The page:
Association of Diabetes Care & Education Specialists

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Research

The Value of Diabetes Education

The research points to the diabetes care and education specialist as the most effective clinician to provide support to people with diabetes on their healthcare journey, implementing lifestyle change and technology into everyday life. When implemented and utilized across health systems, research shows that support provided by a diabetes care and education specialist may increase utilization and lower healthcare costs.

Value of the DCES on Quality of Life

Davidson P, LaManna J, Davis J, et al. The effect of diabetes self-management education on quality of life for persons with type 1 diabetes: a systematic review of randomized controlled trials. Sci Diabetes Self Manag Care, 2022;48(2), 111–135. https://doi.org/10.1177/26350106211070266

Davidson et al concludes that, “DSME has the potential to influence QoL outcomes in people with T1DM” and finds, “….direct clinical interaction is an important component to include when developing technology-delivered DSME interactions.”

Value of the DCES on Clinical Impact

Powell, RE, Zaccardi, F, Beebe, C, et al. Strategies for overcoming therapeutic inertia in type 2 diabetes: A systematic review and meta-analysis. Diabetes Obes Metab. 2021; 23( 9): 2137– 2154. https://doi.org/10.1111/dom.14455

Powell et al. find, “….the most effective approaches to mitigating therapeutic inertia and improving HbA1c were those that empower nonphysician providers such as pharmacists, nurses and diabetes educators to initiate and intensify treatment independently….”

Value of the DCES Utilization and Cost

Whitehouse CR, Haydon-Greatting S, Srivastava SB, et al. Economic impact and health care utilization outcomes of diabetes self-management education and support interventions for persons with diabetes: A Systematic Review and Recommendations for Future Research. Sci Diabetes Self Manag Care. 2021 Dec;47(6):457-481. doi: 10.1177/26350106211047565. Epub 2021 Nov 3. PMID: 34727806.

Whitehouse et al. conclude that, “DSMES interventions may positively impact economic outcomes and/or health care utilization….” — meaning costs related to inpatient admissions, emergency department utilization and total costs of care tended to be lower for people with diabetes who received DSMES services than individuals who did not.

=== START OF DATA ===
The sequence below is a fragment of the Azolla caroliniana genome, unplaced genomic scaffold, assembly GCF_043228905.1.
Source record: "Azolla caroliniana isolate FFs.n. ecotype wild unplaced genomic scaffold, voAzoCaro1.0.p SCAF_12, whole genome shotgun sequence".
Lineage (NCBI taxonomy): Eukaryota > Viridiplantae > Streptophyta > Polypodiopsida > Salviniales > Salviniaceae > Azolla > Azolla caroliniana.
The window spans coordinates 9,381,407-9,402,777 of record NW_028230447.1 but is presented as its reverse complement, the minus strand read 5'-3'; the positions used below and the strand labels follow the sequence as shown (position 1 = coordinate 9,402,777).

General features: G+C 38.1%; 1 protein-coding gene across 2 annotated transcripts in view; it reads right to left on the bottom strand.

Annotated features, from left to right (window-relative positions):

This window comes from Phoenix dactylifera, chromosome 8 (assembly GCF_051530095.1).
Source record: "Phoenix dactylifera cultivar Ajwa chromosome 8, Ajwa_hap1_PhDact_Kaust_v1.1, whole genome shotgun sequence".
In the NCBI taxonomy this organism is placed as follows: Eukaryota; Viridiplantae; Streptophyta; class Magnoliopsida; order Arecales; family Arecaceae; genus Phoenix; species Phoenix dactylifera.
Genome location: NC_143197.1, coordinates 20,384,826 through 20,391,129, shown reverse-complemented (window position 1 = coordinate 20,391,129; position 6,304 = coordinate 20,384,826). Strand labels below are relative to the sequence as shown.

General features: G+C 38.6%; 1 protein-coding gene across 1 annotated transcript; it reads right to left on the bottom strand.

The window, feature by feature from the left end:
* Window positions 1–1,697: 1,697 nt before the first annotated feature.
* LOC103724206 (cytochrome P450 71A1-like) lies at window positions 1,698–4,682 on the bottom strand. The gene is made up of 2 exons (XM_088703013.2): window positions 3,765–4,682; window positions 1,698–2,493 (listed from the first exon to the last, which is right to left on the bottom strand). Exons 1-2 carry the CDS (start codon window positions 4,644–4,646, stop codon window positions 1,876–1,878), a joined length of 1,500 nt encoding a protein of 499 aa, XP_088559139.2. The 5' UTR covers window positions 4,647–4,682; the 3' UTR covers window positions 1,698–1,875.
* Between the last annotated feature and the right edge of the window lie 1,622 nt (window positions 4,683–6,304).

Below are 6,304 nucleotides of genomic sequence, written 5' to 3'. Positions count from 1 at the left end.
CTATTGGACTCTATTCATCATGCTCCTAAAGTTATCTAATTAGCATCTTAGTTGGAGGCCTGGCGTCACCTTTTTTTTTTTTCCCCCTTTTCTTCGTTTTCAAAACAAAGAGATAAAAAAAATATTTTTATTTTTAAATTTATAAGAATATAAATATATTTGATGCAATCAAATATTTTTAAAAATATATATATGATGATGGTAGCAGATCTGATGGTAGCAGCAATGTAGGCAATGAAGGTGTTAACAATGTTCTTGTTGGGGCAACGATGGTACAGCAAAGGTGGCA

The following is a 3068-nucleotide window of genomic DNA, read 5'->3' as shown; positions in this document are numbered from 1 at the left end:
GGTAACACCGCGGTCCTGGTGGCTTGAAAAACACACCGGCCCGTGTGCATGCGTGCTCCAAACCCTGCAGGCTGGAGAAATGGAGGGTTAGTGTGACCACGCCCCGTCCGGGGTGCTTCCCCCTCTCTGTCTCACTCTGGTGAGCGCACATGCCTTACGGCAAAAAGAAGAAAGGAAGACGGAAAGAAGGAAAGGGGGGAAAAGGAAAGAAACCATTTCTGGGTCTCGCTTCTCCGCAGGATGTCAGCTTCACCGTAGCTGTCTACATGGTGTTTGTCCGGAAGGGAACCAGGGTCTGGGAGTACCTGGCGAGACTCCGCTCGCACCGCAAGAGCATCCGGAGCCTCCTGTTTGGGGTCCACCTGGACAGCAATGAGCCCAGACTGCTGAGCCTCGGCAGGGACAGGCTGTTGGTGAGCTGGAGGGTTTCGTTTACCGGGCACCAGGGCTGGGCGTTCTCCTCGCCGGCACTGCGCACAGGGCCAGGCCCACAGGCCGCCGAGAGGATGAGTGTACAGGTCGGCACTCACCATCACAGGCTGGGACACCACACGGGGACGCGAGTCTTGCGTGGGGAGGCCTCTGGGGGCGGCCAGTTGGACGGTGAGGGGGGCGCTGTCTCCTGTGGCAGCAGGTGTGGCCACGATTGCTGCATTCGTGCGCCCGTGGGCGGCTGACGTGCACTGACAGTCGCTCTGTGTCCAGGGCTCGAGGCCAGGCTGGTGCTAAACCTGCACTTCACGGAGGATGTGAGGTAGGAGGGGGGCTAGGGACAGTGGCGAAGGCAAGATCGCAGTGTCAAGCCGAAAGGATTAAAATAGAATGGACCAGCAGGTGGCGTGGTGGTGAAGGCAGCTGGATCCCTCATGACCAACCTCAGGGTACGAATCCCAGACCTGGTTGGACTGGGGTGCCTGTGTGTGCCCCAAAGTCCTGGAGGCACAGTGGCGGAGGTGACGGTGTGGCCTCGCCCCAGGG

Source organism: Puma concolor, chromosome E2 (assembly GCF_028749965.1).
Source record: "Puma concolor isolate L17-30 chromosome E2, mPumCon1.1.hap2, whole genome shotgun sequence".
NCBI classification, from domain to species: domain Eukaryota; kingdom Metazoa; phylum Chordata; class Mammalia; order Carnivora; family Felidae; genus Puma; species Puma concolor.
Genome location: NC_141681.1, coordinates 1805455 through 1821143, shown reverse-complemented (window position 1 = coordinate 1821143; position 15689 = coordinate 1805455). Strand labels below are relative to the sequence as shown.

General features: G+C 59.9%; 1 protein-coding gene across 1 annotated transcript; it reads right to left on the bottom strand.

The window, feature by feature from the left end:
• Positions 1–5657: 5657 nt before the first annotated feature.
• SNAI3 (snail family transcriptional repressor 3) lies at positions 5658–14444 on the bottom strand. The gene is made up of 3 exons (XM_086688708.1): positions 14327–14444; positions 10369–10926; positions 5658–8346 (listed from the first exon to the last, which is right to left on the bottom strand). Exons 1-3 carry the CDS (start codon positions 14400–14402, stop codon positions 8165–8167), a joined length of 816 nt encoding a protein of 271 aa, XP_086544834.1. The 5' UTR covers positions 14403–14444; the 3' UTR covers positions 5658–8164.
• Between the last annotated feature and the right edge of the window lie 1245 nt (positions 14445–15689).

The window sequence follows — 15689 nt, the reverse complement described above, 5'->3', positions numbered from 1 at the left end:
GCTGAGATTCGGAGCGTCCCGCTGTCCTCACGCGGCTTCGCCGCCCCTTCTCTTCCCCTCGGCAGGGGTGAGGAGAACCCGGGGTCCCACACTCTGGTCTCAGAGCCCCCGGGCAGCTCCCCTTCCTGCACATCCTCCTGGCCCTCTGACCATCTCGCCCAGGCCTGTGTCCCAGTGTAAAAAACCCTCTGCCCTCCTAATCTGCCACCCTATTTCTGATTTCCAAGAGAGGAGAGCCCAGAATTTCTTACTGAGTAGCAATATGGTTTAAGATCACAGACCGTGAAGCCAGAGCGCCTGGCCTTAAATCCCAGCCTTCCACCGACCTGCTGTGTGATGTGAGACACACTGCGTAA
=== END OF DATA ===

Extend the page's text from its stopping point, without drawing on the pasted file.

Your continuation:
Value of the DCES on Implementing Diabetes Technology 

Greenwood DA, Litchman ML, Isaacs D, et al. A New Taxonomy for Technology-Enabled Diabetes Self-Management Interventions: Results of an Umbrella Review. Journal of Diabetes Science and Technology. August 2021. doi:10.1177/19322968211036430

Greenwood et al. conclude that, “Technology-enabled diabetes self-management interventions continue to be associated with improved clinical outcomes.”

Value of the DCES on Technology Integration and Optimization

Two recent publications provide guidance regarding technology optimization and integration and point to the diabetes care and education specialist at the key integrator with people with diabetes (PWD) and in the healthcare system: Greenwood DA, Howell F, Scher L, et al. A framework for optimizing technology-enabled diabetes and cardiometabolic care and education: the role of the diabetes care and education specialist. Diabetes Educ. 2020;46(4):315-322. doi:10.1177/014572172093512

The Identify, Configure, Collaborate (ICC) Framework describes a 3-step, simplified, systematic approach to optimize technology enabled diabetes care and education. This framework can streamline the process of technology implementation and use of patient generated health data (PGHD).

Isaacs D, Cox C, Schwab K, et al. Technology integration: the role of the diabetes care and education specialist in practice. Diabetes Educ. 2020;46(4):323-334. doi:10.1177/0145721720935123

The DATAA Model, presents a simple approach for HCPs and PWD to collaborate and evaluate ambulatory glucose profile data. This simplified approach offers a model for implementation for health systems, providing increased access and support to people with diabetes.

The DCES in the Standards of Care

American Diabetes Association. 7. Diabetes technology: standards of medical care in diabetes-2021. Diabetes Care. 2021;44(suppl 1):S85-S99. doi:10.2337/dc21-S007

The ADA SOC 2021 indicated that “diabetes technology, when coupled with education and follow-up, can improve the lives and health of PWD; however, the complexity and rapid change of the diabetes technology landscape can also be a barrier to patient and provider implementation.”

American Diabetes Association. 7. Diabetes technology: standards of medical care in diabetes-2022. Diabetes Care. 2022; ;45(Suppl. 1):S97–S112 | https://doi.org/10.2337/dc22-S007

The ADA SOC 2022 reinforce the points in 2021 and cite healthcare providers and manufacturers as important sources information for device decision-making and troubleshooting. The ADA SOC 2022 also expand the recommended population of individuals who should be using CGM. As CGM utilization increases, it is critical for professional organizations, like ADCES, to identify gaps in provider knowledge and enhance our educational offerings for clinicians to optimize care and technology integration into practice.

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Research